Slashing Cold Overnight Loaves

This is a repeat from a now discontinued blog.

This bake was done to show what can happen with loaves that are proofed overnight in the fridge, and the effect of different types of slashes.

Loaves proofed overnight in the fridge have a tendency toward two things, a thick dryish skin,and even after a warm up period the core of the loaf is colder than the surrounding dough. These two factors can have a dramatic effect on your final loaf as you will see following.

It is my belief that:-

1. The colder core will cause a tear in the loaf due to the outer section and skin cooking before the colder core has time to expand.

2. The type of slash is important to control both the final shape of the loaf and its crumb structure.

The loaves were mixed as a single batch of dough starting at 3.00PM in the afternoon. They are all white bakers flour at 12.5% protein and the dough is at 64% hydration. The dough was bulk proofed in a proofing box at 25C until 7.00PM at which time they were shaped and put in cloth lined bannetons, and placed in the fridge at 4C.

At 6.00AM the following morning the first loaf was taken from the fridge, and the other loaves were taken out at 1 hour intervals (45min baking time and 15min oven reheat time).

Each loaf was allowed to warm up for 3 hours, which is a bit longer than I usually allow as I wanted to maximise any initial slump without actually over-proofing, and I didn’t want to produce a tear from baking under-proofed.

The oven and baking stone were heated to 210C, and 15min before putting each loaf in to bake the oven was turned up to 230C and then turned down to 210C after the first 5min of baking. On putting the loaf into the oven, 6 ice cubes were put into a tray in the bottom of the oven, and the top of the loaf was sprayed with water 3 times in the first five min. Total baking time was 45min.

To show the flexibility of a one day loaf, which in theory is the same temperature right to the core, I post the following picture. This loaf was made with the same recipe and method as the others, without the overnight in the fridge. Note the good shape and no tearing.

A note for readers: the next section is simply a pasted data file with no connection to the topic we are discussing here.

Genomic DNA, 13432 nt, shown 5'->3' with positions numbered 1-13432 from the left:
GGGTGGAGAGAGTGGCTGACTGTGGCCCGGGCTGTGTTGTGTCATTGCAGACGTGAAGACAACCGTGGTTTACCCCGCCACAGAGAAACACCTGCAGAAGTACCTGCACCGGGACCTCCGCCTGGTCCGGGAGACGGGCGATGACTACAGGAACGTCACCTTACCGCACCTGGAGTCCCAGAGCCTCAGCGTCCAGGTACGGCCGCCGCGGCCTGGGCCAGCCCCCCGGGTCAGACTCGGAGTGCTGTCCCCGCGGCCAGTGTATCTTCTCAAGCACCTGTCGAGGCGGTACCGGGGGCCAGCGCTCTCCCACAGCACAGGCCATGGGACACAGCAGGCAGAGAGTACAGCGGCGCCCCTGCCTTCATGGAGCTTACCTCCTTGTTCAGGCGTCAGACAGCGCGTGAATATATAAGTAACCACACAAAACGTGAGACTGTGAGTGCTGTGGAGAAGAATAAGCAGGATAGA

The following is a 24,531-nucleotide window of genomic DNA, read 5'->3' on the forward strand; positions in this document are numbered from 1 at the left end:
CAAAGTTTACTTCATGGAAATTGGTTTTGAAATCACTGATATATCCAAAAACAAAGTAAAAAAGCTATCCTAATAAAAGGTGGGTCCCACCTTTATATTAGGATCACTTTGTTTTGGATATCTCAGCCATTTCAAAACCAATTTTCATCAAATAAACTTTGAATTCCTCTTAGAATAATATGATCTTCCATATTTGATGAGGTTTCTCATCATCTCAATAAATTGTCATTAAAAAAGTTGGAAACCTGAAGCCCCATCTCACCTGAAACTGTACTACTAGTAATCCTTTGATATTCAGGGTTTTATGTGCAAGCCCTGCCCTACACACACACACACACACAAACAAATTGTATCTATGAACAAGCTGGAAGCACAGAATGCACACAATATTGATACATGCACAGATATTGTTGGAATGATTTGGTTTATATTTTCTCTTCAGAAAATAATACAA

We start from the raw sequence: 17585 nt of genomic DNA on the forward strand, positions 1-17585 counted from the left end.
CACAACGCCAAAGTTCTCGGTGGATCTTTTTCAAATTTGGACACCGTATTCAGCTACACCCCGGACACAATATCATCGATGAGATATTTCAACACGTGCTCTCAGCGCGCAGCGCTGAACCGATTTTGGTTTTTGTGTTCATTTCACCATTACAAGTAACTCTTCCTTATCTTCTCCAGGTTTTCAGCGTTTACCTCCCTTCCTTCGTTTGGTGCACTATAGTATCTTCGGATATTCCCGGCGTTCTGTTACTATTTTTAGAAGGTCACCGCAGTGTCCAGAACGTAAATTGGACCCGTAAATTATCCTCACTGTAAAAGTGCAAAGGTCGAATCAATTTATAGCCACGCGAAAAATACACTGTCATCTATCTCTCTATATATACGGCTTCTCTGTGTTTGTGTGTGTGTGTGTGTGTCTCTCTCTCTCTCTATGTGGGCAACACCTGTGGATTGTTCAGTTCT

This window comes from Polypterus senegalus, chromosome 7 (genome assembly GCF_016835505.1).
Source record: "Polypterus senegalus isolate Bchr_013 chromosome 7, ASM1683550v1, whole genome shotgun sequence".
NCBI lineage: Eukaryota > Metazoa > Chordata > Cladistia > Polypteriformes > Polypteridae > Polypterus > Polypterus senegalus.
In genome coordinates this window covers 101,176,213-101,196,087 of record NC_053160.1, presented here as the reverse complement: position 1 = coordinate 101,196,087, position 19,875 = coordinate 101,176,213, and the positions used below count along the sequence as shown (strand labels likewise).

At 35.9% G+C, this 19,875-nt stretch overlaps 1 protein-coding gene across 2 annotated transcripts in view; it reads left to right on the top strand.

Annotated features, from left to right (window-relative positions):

The following pic shows the overnight loaf with the traditional “Vienna” style of slash, you will note the tear and the rounded profile caused by the cooked bands of crust holding the loaf tightly. The loaf has not expanded to its full potential as you will see from the crumb pic shown later.


The following pic shows the effect of a slash down the centre line, it has allowed the loaf to spread and it has allowed the crumb structure to open up, pic shown later. There is still some tearing.


The next pic shows a slashing halfway between the previous two, it has allowed some spread and opening of the crumb, there is a small tear but the loaf has held a better shape.


A good comparison of the three loaves can be seen following. The centre-line slash has allowed a wide spread which actually shortened the loaf.


You can see the difference in the crumb structure in the following two pics. The first is the tightish crumb which has not been allowed to expand in the “Vienna” style slash and tight crust. The second is the more open crumb of the centre-line slash.

As you can see, the type of slash you put in your overnight loaves can indeed affect the final result, both in shape and crumb structure.

Published in: on June 28, 2006 at 2:53 pm  Comments (9)  

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9 CommentsLeave a comment

  1. […] Talking about learning something from every bread I bake…. this bread baked straight from proofing in the fridge had a long tear along the bottom, just like Bill said in his blog. And, according to Jack, that won’t happen if I made a deeper cut. […]

  2. […] Slashing the dough is more than just a way of making your loaf look professional or distinctive. One use of it in times past was to distinguish your loaves when they were baked in a communal oven. But they are also a way of controlling the growth of the dough when baking. The more oven spring that you have, the more likely it is that your loaf will burst or split, with a resulting uneven appearance, or unsightly ‘hump’. So creating a weakness in the surface allows you to direct where the loaf will expand most. However the number and direction of these will also affect the crumb of the loaf. See Bill’s blog on slashing loaves. The fancy french term for the slash in the top of a loaf is a ‘grigne’ (lit. ‘grin’ ) […]

  3. phentermine


  4. pos yourgirls

  5. I can tell that this is not the first time at all that you mention the topic. Why have you decided to write about it again?

  6. This is very hot information. I think I’ll share it on Twitter.

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